Lafayette serves a large, regional retail and tourism industry. Its economy today is diverse, including large onshore and offshore drilling, production and support services for the oil and gas industry. Lafayette is also the home of the University of Louisiana and its Rajin Cajuns sports program. We know the famous streets of Lafayette well, including Evangeline Thruway, Kaliste Saloom, Congress Street, Ambassador Caffery Boulevard, and Johnston Street downtown.
Lafayette's first settlers were French Acadians ("Cajuns") who came to the area in the 1700s. Originally founded in 1821 as Vermilionville, the settlement was renamed Lafayette in 1884. Today a popular tourist attraction called "Vermilionville" recreates the Cajun lifestyle and folklore in a series of restored buildings.
The Acadian Cultural Center is operated by the National Park Service (NPS). The center provides permanent and special exhibits, an award-winning film, ranger talks, and programs that share the history, customs, language, and contemporary culture of the Acadians who became Louisiana's Cajuns.
Located at 200 Greenleaf Drive in Lafayette, Acadian Village features a number of restored area homes, a blacksmith shop, general store and chapel. It also serves as an event center for special event
Vacation Home Rentals in Lafayette
Cajun Music from Lafayette resident Cedric Watson: A Mini-Documentary from Louisiana Travel
Lake Charles, the 5th largest city in Louisiana, is known for its Cajun and Creole culture, and its legendary Cajun cooking and fine cuisine. Lake Charles is considered the "Festival Capital" of Louisiana with its 75 annual festivals, from Mardi Gras early each year to the Contraband Days Pirate Festival later in the year.
Area gaming casinos include the L'Auberge Du Lac Casino Resort and the Isle of Capri Casino and Hotel. In addition, nearby is the Delta Downs Racetrack, Casino and Hotel. A large petrochemical industry base also provides a part of the area economy.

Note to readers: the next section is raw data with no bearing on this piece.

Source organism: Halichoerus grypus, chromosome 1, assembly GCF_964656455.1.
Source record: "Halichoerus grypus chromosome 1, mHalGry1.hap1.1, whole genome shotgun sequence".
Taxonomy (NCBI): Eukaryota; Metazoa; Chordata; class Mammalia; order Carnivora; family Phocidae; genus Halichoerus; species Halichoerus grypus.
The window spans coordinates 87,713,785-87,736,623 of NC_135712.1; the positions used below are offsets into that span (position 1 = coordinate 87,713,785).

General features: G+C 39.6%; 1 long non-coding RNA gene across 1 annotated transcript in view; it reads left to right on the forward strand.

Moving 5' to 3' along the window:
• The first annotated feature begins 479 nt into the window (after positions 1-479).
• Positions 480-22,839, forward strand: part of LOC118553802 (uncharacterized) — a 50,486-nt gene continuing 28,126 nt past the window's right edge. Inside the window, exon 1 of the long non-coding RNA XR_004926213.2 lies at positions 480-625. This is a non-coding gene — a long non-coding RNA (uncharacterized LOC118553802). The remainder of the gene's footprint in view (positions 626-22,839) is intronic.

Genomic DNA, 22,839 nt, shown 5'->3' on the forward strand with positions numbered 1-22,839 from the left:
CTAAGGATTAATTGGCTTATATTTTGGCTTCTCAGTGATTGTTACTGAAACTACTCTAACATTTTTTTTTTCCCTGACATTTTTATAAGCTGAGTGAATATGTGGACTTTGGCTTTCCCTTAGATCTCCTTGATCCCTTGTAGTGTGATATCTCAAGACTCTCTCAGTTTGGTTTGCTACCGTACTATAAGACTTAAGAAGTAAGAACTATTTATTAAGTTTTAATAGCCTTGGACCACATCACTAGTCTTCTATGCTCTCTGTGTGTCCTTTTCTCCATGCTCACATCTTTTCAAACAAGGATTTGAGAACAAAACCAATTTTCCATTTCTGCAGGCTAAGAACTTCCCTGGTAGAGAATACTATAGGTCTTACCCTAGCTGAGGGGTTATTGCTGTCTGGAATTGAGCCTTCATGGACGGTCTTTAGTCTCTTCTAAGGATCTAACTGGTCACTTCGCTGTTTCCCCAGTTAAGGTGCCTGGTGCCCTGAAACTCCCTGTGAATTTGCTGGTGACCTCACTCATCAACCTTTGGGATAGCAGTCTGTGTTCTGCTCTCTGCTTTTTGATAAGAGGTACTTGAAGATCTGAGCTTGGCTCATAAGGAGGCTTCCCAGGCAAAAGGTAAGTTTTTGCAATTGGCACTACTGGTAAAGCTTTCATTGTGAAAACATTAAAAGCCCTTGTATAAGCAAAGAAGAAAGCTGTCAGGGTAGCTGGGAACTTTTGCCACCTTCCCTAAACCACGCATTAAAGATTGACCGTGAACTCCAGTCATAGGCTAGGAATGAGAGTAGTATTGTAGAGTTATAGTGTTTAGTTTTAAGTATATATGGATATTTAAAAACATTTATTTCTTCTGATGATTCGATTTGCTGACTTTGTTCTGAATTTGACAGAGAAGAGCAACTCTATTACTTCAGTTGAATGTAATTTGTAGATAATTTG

The first people to settle the lake were Mr. and Mrs. LeBleu of Bordeaux, France. They arrived in 1781 and built their home six miles east of the present site of Lake Charles, and known today as LeBleu Settlement. On March 16, 1867 the area formerly known as Charleston was incorporated into the town of Lake Charles.
Rich in history, the Charpentier Historic District extends over 40 blocks of downtown Lake Charles, and includes one of the finest collections of Victorian architecture in Louisiana, dating from the late 1800s and early 1900s.
Houma, "The Heart of America's Wetland", is located on historic U.S. Highway 90 between New Orleans and Morgan City. It is also sometimes called "the Venice of America" due to the numerous bayous and bays in the immediate area, and its strategic location on the Intracoastal Waterway and the Houma Navigation Channel.
It is the parish seat of Terrebonne Parish, and has a population of about 35,000 residents.
Houma was founded in 1834 and incorporated in 1848, and is named after the Houmas Indians. Terrebonne Parish was established March 22, 1822. Houma and these surrounding communities are heavily based on Cajun tradition and culture, and are proud of their open hospitality and friendliness.